One of the great things about Split is the large ferry dock. We have now taken ferries to four different islands for day trips or overnight. There are slower car ferries that also take walk-on passengers and faster catamarans that only take foot traffic. The ride can be 45-160 minutes long but hasn’t cost more than $8. It takes less than 10 minutes to walk to the farthest ferry dock from where we are staying.
On the islands the pace of life is calmer than in Split. Very small towns are spread out on large islands. As one taxi driver told us, there is no industry beyond tourism and small-scale agriculture. He added that also means there is no noise, no pollution, and little stress. The islands also get more sunshine than the mainland and are very popular for both foreigners and Croatians in the summer. The shorelines are fingered, creating many small bays. Human history on the islands goes back thousands of years with multiple archeological sites.
Today the islands are sleepy with many abandoned-looking houses. It didn’t used to be that way. The Greeks introduced grapes and wine making 2500 years ago. Viticulture became a significant industry on the islands, and vineyards covered the land. Around the turn of the 20th century came a grape blight that wiped out virtually all of the vines and collapsed the local economy. That started a mass emigration that was furthered by the challenges of war, continuing through the 1990s when Croatia separated from Yugoslavia and became an independent country. Four million people live in Croatia today. Exact numbers for the diaspora are impossible to come by but the estimates say two to four million Croatians left over the last 150 years.
On the islands rock piles and rock walls are ubiquitous, a sign of when the population was much larger and more food production was happening. The soil is high quality but mixed with rock. To create usable land for planting, rocks were removed and stacked. In some places, it looks like half the area is covered in neat rock piles ranging from 2 to 6 feet tall. Slopes are terraced. It’s hard to imagine the tremendous amount of work it took to create fertile areas on these islands. I’ve only spent a few days picking rocks, which gave me enough to complain about but doesn’t even register to what these farmers did! We saw many active gardens next to houses and in town that show that the people who live here now are still growing food.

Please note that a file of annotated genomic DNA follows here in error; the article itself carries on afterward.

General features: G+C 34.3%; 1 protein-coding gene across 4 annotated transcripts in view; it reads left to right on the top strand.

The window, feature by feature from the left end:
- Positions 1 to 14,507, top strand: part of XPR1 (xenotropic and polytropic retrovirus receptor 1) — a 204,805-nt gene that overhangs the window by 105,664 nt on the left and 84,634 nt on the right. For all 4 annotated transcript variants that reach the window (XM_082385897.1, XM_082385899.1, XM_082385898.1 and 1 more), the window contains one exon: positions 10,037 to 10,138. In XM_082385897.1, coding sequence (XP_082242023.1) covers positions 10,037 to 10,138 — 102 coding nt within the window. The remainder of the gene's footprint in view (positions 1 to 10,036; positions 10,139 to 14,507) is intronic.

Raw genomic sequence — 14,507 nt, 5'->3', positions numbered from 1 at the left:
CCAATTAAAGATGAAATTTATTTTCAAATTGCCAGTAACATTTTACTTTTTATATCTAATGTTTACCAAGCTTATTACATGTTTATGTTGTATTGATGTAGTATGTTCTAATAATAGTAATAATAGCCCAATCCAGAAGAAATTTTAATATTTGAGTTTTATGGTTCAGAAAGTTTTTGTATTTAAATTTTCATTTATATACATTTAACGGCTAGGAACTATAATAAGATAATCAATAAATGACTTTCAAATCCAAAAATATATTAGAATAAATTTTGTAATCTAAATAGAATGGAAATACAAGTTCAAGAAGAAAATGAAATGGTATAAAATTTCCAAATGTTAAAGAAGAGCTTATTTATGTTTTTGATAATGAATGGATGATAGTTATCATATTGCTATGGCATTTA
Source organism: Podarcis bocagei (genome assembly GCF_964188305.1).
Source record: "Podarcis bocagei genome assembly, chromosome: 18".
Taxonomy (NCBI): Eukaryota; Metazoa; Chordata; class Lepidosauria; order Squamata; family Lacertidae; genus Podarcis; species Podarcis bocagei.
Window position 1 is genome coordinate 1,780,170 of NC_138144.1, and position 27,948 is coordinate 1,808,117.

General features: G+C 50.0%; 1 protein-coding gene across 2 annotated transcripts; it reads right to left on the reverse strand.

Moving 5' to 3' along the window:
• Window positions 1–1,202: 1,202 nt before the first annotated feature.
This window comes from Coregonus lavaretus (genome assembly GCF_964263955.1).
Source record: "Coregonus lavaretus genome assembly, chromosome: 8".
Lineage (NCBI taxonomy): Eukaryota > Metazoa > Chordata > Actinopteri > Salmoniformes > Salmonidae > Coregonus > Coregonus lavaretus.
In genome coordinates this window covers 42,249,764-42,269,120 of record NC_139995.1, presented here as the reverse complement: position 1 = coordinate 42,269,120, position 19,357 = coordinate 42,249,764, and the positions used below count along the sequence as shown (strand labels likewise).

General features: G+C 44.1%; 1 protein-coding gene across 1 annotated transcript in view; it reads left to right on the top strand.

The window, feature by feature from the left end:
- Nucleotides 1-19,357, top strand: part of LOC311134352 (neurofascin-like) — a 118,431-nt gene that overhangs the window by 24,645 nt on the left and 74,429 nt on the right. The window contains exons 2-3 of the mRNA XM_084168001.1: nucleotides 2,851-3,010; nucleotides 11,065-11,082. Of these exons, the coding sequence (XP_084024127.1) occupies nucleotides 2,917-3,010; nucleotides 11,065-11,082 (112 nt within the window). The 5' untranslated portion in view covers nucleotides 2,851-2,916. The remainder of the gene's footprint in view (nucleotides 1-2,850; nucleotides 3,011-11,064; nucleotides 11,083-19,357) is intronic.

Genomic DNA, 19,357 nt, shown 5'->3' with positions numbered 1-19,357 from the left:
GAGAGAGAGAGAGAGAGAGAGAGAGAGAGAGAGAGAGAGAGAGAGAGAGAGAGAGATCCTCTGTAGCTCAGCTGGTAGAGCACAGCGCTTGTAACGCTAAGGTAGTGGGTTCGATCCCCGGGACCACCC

Šolta is the smallest island in this area. The ferry docks in a tiny village with a row of houses along the shore and one cafe. We walked 2k up to Grohote, the town on the top of the island. On the way, we passed small farms and olive trees. Neighborhoods of tumbling stone houses were beautiful in the way that nature reclaiming human effort often is. The cleared land around was fallow with overgrown grass. We spotted another fire lookout on a ridge overlooking Grohote and the far shore of the island. On our way back to the ferry, we sought out the one restaurant in walking distance open on Sunday. We were the only guests. They gladly pulled out a table cloth, brought out cushions, and welcomed us. The family who runs the place was just about to sit down for their meal and we got lucky. They had prepared a traditional meal called peka. It is essentially a one-pot meal with the pot buried in hot coals. The juices cook together; it was delicious!
We also visited Brač, Hvar, and Korčula, which are all much larger islands (110-150 square miles each). On these islands, it is easy to see signs that we are off-season. Beach bars, restaurants, and beach facilities are all closed and shuttered. However, we never had trouble finding a good inexpensive place to eat, often seated outside in the warm sun. Many towns have an old medieval center with narrow winding cobble lanes and stone houses leaning overhead. On Hvar, we looked at the archeological remnants of Pharos, a Greek town settled 2,400 years ago, and the plots of land that the Greeks divided for farmers. Those divisions are still used today and make the area a UNESCO World Heritage Site. On Korčula, we visited a cave that contains signs of human habitation beginning 20,000 years ago. On Brač, we walked through a lovely seaside cemetery on All Souls Day as families placed flowers and candles on the graves of loved ones.
You can see more pictures from our island visits in the Croatia Photo Gallery. Some stories are best told with a picture so you’ll find things in our photos we didn’t share in the text.